10 Lessons for Profitable Freelancers
For five years, I’ve managed to maintain a comfortable revenue while supporting my single-income family with my writing. Along the way, while it’s been mostly up, there have been a few downs. Some were financial, most were emotional.
Through it all, I’ve learned 10 important lessons that I’d like to share with you.
1. Find a way to stay excited. Every career becomes a slogfest if you can’t get excited about it. This enthusiasm is easy to maintain during the first year, that magical twelve months when working from home is still a treat filled with leather-smelling newness, but it can get harder. New projects, partnerships, skills and adventures, both related and unrelated to your writing, will help you regain that sense of wonder in the future.
2. You are your own person and that’s a GREAT thing. Sounds pretty obvious, I guess, but you’d be surprised how many writers don’t realize their own awesome originality. Focus on those things that make you, YOU and use them to your benefit—because your youness is the one thing you’ve got that no one else does.
3. Others around you may fail while you succeed. Feel no guilt over your success, even when others are failing. Don’t be a jerk or anything, but be proud of yourself.
4. Criticism is opinion, not fact. There are some things you can legit mess up—and then there are artistic choices you can make that people don’t like. When someone corrects you, you’ve made a mistake. When they criticize you, it isn’t a ruling, it’s an opinion.
5. Mistakes don’t matter as much as you think. OH NO YOU DIDN’T FORMAT THAT FILE RIGHT AND NOW THE ‘LOOK INSIDE’ IS ALL MESSED UP! YOUR CAREER IS OVER! Or, YOUR CLIENT DIDN’T LIKE THE ARTICLE YOU WROTE AND IS TERMINATING THE CONTRACT! YOUR CAREER IS OVER! If you react to every single mistake you make like Chicken Little, you’re going to be one unhappy ball of fail. There are big mistakes and little mistakes, and while the big mistakes suck hard, very few of them will completely ruin your career. Chill out, apologize, make up for the mistakes, and learn how to not repeat them.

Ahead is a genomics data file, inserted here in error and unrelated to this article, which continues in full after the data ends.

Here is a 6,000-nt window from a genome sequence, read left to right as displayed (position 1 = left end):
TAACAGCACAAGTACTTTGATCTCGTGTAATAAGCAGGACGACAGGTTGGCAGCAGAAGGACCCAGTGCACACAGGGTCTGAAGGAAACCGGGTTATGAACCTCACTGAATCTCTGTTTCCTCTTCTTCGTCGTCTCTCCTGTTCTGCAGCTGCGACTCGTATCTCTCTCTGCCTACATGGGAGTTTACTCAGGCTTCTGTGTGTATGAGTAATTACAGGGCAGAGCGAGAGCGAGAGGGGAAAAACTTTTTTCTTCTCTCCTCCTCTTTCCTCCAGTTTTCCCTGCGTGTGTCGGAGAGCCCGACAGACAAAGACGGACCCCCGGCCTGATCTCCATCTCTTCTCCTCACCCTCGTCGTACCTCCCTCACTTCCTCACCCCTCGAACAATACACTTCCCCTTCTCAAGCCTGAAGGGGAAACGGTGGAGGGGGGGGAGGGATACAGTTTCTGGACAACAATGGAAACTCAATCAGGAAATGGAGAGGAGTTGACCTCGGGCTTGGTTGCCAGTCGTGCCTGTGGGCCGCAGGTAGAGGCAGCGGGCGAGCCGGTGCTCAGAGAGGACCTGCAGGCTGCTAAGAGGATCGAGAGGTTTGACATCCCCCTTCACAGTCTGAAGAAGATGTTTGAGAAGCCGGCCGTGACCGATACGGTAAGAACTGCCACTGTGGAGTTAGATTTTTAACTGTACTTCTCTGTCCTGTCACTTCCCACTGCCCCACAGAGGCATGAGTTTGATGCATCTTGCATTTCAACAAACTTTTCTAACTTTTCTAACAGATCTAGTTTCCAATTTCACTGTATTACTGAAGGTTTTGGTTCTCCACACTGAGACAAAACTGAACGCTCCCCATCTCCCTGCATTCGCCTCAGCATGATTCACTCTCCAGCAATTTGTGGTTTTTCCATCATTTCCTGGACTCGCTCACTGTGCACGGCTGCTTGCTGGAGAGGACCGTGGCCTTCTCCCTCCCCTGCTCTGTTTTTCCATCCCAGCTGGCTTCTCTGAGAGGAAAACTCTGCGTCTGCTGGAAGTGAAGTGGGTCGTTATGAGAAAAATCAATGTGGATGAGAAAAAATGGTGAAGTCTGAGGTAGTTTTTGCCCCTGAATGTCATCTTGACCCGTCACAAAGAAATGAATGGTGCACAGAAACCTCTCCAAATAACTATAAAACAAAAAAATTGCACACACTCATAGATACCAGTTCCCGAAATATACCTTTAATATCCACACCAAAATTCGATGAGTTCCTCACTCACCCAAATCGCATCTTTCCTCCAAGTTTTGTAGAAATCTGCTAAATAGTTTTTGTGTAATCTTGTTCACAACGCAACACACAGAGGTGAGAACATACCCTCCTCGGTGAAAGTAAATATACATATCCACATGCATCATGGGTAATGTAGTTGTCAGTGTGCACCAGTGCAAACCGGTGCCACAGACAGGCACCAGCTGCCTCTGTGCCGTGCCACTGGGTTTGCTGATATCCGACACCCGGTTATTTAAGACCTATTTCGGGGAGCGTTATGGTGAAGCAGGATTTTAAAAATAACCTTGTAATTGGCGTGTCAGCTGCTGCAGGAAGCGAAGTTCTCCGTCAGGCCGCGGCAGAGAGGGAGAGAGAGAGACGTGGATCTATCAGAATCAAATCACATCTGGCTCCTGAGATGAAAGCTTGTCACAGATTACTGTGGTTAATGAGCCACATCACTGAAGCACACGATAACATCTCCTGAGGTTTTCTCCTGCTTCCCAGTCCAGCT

6. Greed isn’t good. Listen, you don’t need to be the king of the self-publishing or freelance writing mountain in order to make a comfortable living and profit for your business. There’s plenty of room for everyone to make money and build a career. You don’t need to have the one ring to rule all the readers and clients. It’s good to struggle sometimes. It’s even better to have goals you’re constantly striving for. The only thing that happens when you’re on top is that you must wait to see what (or who) eventually knocks you down. Instead, enjoy your time climbing.
7. Fear is good. If you aren’t a little bit afraid of what’s going to happen with your next project, then it’s very possible that you aren’t pushing yourself to see how far you can take your career. When you take on something new and feel those little prickles of fear, revel in them—they’re the first sign of progress.
8. Use your voice. Your voice is your sword and your shield. It’s your friend and your source of power. It’s that little piece of you that you put into every project you take part in, like a tiny trail of invisible breadcrumbs to your soul. If you don’t use it, you’re selling the experience of your life short.
9. Do more, think less. Sometimes, you have to think about stuff, for sure. But if you spend all your time thinking, then you’re not doing. If you want to be a thing, you have to do a thing. You want to be a writer, you have to write. You want to be profitable, you have to charge enough money, and earn it. You want to have clients, you have to get clients.
10. There is no easy way and no guarantees. You hold the keys to your success. I’m not going to lie—getting there’s gonna take hard work, time, and patience. If you want to have an amazing career, it’ll take courage and some creativity. Even with all that, you may still fail … but it’s a fun ride on the way.